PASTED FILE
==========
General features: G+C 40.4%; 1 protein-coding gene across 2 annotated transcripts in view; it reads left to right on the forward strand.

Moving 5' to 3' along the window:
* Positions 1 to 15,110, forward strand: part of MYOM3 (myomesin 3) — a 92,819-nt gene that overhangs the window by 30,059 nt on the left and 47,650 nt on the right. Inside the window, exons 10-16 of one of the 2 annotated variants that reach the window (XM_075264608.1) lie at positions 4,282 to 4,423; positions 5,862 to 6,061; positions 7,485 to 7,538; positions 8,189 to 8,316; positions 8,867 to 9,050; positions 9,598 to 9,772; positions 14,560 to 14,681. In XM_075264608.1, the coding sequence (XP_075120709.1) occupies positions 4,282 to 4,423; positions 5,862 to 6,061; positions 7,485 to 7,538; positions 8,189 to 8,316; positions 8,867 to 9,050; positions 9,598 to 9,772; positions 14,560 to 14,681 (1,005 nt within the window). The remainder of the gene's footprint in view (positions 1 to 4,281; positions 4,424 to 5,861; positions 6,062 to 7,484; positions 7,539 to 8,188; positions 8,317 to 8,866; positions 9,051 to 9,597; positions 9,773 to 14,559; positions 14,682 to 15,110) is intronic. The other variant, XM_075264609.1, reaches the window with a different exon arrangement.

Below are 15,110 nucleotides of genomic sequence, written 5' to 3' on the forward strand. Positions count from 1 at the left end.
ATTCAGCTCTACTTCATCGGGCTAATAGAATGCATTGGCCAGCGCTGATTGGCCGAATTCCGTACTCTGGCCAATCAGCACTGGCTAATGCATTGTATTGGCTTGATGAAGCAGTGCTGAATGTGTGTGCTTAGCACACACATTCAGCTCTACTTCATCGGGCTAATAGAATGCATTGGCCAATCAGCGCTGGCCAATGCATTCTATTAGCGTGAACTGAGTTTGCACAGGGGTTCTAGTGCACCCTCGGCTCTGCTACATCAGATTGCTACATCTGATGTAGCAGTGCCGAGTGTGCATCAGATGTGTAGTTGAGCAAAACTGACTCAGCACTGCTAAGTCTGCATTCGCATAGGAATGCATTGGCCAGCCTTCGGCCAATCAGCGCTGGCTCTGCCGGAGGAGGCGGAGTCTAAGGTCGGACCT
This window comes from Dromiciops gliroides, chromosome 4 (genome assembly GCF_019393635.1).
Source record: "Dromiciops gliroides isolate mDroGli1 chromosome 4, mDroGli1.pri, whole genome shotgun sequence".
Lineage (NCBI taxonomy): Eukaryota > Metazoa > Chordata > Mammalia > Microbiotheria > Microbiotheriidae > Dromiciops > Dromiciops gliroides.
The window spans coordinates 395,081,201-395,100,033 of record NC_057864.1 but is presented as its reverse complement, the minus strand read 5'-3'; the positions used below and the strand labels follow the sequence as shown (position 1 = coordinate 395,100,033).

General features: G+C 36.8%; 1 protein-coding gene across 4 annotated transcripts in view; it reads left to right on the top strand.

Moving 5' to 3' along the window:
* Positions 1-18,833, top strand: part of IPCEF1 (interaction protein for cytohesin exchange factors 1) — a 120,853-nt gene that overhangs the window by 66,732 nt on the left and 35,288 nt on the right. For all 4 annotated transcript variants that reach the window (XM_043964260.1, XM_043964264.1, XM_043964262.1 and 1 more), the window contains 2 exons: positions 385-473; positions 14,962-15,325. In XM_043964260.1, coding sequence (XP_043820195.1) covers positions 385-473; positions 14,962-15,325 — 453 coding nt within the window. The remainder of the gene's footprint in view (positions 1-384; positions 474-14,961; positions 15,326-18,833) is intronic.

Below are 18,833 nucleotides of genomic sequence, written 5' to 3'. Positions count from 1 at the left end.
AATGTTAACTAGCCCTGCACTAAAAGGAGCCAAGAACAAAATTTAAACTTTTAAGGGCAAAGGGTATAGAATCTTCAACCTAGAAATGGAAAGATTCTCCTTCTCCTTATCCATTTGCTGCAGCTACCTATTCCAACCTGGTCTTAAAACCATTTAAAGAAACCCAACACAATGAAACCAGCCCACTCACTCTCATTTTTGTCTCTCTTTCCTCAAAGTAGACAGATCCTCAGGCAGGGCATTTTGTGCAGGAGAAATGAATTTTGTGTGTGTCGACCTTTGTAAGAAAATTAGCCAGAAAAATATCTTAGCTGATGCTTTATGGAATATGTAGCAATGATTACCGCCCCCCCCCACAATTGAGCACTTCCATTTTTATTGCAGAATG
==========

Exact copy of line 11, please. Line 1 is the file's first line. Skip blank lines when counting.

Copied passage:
Moving 5' to 3' along the window: